The central point of success in Born to Race: Fast Track is its script (I.E. its writing).  There’s no getting around the fact that it is not the first movie of its kind within the race-based action subgenre.  That aside, it actually holds its own surprisingly well against Need for Speed and Universal Studios’ Fast & Furious franchise.  Unlike so many bigger-named movies out there across the genres, Born to Race: Fast Track doesn’t attempt to rip itself off.  Nor does it try to be just another of the aforementioned bigger-named movies in its genre.  The only movie that one could even begin to say it does copy is Tom Cruise’s hit 1986 fighter jet flick Top Gun.  It goes so far as to put lead actor Brett Davern in a pair of aviator sunglasses alongside co-star Beau Mirchoff late in the movie, in a scene that almost directly mirrors one well-known scene from Top Gun.  Even with that blatant lifting, it doesn’t take away from the movie’s overall enjoyment.  As a matter of fact, one could even go so far as to argue that paying such homage to such a classic film without any sense of hamming it up only gives this movie even more credibility.  It would have been so easy for that moment to go overboard.  But it didn’t.  That combined with the fact that the movie’s writers opted to develop a story that didn’t blatantly rip off the Fast & Furious movies makes the movie’s script all the more enjoyable.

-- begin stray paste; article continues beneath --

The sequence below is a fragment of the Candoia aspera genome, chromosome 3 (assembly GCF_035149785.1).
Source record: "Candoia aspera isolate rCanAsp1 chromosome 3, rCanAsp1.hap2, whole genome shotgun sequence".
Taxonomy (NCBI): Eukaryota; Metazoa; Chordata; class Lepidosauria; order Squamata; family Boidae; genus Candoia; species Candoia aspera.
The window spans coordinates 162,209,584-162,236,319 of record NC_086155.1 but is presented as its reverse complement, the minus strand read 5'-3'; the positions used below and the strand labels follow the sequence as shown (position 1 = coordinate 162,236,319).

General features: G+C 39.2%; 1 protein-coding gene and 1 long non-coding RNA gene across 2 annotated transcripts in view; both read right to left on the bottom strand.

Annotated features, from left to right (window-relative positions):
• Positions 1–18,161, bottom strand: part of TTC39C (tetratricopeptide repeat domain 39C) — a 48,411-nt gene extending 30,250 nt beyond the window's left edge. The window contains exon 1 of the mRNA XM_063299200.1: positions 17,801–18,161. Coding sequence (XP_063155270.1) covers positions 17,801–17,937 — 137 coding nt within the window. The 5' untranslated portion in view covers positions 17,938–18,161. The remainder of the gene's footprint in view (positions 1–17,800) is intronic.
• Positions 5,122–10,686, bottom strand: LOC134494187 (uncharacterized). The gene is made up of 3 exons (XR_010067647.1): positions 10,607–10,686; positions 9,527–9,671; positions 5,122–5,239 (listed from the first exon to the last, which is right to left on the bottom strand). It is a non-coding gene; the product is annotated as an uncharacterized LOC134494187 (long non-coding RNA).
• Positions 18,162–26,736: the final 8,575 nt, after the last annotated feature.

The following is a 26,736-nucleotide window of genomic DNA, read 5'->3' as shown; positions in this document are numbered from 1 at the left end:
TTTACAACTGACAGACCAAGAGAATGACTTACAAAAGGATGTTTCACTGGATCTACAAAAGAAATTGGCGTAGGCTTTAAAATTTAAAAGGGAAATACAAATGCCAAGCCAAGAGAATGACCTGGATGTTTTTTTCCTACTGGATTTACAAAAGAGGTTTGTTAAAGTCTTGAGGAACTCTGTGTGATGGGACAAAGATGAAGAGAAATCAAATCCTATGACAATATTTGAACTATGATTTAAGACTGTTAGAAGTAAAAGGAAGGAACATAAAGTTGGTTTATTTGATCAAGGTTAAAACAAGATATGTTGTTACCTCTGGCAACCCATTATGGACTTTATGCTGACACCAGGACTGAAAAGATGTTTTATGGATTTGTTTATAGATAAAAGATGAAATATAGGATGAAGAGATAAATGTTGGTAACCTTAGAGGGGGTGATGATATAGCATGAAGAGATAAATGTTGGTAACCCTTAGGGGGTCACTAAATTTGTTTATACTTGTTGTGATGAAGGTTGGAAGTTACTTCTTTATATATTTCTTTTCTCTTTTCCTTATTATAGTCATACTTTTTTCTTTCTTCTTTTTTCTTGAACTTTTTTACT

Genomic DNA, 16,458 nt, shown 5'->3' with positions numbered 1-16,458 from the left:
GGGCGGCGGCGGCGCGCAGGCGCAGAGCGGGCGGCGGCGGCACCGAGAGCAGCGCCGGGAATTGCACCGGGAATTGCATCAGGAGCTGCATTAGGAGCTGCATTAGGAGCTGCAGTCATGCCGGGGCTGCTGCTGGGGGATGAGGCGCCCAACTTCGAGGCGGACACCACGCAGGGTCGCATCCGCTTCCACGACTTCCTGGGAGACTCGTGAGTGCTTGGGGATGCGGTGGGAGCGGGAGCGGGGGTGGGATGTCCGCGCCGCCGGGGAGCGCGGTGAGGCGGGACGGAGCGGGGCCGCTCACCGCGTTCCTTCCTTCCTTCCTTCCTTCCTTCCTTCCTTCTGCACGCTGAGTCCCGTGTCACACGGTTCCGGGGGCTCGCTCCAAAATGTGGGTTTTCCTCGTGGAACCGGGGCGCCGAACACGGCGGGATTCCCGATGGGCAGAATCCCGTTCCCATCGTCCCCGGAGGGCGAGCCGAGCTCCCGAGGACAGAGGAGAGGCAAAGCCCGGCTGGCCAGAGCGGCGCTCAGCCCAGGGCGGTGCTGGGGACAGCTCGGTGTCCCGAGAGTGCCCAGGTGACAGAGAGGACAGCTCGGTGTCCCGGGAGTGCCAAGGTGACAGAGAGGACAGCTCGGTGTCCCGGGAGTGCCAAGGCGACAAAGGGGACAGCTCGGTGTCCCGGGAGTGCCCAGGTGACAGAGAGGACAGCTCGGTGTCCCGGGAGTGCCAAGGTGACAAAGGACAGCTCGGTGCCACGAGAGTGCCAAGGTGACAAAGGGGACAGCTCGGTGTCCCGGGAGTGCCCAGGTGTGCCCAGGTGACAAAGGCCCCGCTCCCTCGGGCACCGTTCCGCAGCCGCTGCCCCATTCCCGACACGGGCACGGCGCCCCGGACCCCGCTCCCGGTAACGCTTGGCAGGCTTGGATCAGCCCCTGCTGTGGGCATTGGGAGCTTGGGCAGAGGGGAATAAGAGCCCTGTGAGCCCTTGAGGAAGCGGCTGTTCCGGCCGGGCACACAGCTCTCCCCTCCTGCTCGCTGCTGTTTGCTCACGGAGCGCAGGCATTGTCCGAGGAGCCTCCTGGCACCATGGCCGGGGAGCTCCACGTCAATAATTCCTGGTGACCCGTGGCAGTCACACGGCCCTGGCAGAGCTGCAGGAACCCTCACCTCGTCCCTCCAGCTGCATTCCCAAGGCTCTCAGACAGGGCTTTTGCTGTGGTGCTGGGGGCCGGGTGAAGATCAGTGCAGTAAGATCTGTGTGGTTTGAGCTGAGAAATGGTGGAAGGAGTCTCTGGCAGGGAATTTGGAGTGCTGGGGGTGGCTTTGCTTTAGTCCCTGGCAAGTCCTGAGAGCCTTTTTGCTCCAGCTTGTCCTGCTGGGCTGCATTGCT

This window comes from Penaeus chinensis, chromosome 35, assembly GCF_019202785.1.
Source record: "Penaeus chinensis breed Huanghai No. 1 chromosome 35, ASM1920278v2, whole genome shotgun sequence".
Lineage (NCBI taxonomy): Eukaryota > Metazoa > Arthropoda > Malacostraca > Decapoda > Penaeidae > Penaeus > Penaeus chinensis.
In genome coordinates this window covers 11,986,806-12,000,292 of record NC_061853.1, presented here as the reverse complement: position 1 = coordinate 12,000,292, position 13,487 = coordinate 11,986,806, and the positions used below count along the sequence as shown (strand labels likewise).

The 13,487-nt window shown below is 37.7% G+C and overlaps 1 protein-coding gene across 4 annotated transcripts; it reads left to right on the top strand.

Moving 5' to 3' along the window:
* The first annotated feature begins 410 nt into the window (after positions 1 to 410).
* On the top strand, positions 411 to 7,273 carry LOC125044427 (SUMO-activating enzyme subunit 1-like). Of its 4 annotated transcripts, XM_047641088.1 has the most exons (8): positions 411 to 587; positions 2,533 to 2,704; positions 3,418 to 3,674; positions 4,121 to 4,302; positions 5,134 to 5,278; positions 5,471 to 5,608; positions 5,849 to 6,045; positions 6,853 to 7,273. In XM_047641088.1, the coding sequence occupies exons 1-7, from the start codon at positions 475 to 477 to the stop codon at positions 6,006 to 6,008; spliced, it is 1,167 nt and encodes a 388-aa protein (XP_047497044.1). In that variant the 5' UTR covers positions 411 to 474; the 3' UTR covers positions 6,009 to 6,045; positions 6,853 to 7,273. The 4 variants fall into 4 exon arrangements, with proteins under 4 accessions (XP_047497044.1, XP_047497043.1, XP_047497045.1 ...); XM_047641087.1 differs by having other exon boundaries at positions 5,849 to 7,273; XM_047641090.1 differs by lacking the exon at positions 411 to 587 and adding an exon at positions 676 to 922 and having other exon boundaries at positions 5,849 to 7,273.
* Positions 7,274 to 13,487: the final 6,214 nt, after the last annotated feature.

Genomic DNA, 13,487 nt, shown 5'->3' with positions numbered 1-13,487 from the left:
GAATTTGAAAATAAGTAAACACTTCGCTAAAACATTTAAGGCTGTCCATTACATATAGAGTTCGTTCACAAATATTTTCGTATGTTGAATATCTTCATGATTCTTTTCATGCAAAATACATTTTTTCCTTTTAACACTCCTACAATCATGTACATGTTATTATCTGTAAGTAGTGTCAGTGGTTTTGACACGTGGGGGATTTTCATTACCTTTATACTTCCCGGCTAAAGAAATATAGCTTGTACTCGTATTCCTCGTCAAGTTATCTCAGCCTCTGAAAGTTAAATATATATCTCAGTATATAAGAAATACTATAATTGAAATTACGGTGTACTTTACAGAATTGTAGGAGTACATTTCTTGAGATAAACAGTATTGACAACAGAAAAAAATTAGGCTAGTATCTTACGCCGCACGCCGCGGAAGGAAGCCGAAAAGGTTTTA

The script behind Born to Race’s latest installment is the central point of the movie’s overall enjoyment.  While it obviously does bear quite the semblance to Top Gun in terms of its plot, it doesn’t go so far as to try and be just another Fast & Furious or Need for Speed.  It does at least try to be its own story to a point.  Adding to the movie’s enjoyment is its pacing.  The writing team behind the movie wastes no time setting up the movie’s plot.  And once the plot is established, the writers keep the story moving.  They do so without missing a beat, too.  Most impressive of all is that as fast as the story progresses, it doesn’t move so fast as to leave viewers in its own proverbial dust (bad pun fully intended), wondering what they experienced by the end of the movie’s roughly ninety-minute run time.  It switches gears at all of the right points and never finds itself idling, either.  And yes, both of those bad puns were fully intended, too.  The end result of that smart pacing is a story that movies fast, but not as fast as the cars that take center stage throughout the movie.  Alongside the movie’s solid script, the pacing helps to make Born to Race: Fast Track that much more enjoyable for any fan of all of the racing movies out there.